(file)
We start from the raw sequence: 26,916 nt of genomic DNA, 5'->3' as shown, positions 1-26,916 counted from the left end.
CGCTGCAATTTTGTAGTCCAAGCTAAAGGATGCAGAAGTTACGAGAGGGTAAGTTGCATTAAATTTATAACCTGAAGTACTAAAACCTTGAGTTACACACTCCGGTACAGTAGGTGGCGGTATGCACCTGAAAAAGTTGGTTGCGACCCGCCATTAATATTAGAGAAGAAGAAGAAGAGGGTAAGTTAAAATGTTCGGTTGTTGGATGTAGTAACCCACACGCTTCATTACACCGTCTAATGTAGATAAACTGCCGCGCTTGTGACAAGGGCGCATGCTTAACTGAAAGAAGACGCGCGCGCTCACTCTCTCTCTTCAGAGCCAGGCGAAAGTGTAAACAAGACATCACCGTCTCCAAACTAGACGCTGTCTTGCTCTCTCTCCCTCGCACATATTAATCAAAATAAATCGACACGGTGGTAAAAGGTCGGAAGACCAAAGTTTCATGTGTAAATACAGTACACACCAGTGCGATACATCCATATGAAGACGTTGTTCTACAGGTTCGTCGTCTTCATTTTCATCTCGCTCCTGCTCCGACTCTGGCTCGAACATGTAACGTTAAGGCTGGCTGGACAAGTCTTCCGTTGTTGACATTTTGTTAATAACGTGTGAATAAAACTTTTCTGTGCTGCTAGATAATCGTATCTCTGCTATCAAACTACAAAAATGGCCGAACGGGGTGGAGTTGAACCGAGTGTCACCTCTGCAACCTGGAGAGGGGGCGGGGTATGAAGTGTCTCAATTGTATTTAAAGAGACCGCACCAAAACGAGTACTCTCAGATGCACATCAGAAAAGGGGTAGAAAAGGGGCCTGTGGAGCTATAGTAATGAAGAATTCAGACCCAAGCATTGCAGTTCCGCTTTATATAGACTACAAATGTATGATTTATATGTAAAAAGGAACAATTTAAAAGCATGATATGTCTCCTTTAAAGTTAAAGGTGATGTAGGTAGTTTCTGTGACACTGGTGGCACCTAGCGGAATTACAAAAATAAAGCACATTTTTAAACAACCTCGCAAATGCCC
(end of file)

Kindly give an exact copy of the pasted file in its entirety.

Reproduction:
We start from the raw sequence: 26,916 nt of genomic DNA, 5'->3' as shown, positions 1-26,916 counted from the left end.
CGCTGCAATTTTGTAGTCCAAGCTAAAGGATGCAGAAGTTACGAGAGGGTAAGTTGCATTAAATTTATAACCTGAAGTACTAAAACCTTGAGTTACACACTCCGGTACAGTAGGTGGCGGTATGCACCTGAAAAAGTTGGTTGCGACCCGCCATTAATATTAGAGAAGAAGAAGAAGAGGGTAAGTTAAAATGTTCGGTTGTTGGATGTAGTAACCCACACGCTTCATTACACCGTCTAATGTAGATAAACTGCCGCGCTTGTGACAAGGGCGCATGCTTAACTGAAAGAAGACGCGCGCGCTCACTCTCTCTCTTCAGAGCCAGGCGAAAGTGTAAACAAGACATCACCGTCTCCAAACTAGACGCTGTCTTGCTCTCTCTCCCTCGCACATATTAATCAAAATAAATCGACACGGTGGTAAAAGGTCGGAAGACCAAAGTTTCATGTGTAAATACAGTACACACCAGTGCGATACATCCATATGAAGACGTTGTTCTACAGGTTCGTCGTCTTCATTTTCATCTCGCTCCTGCTCCGACTCTGGCTCGAACATGTAACGTTAAGGCTGGCTGGACAAGTCTTCCGTTGTTGACATTTTGTTAATAACGTGTGAATAAAACTTTTCTGTGCTGCTAGATAATCGTATCTCTGCTATCAAACTACAAAAATGGCCGAACGGGGTGGAGTTGAACCGAGTGTCACCTCTGCAACCTGGAGAGGGGGCGGGGTATGAAGTGTCTCAATTGTATTTAAAGAGACCGCACCAAAACGAGTACTCTCAGATGCACATCAGAAAAGGGGTAGAAAAGGGGCCTGTGGAGCTATAGTAATGAAGAATTCAGACCCAAGCATTGCAGTTCCGCTTTATATAGACTACAAATGTATGATTTATATGTAAAAAGGAACAATTTAAAAGCATGATATGTCTCCTTTAAAGTTAAAGGTGATGTAGGTAGTTTCTGTGACACTGGTGGCACCTAGCGGAATTACAAAAATAAAGCACATTTTTAAACAACCTCGCAAATGCCC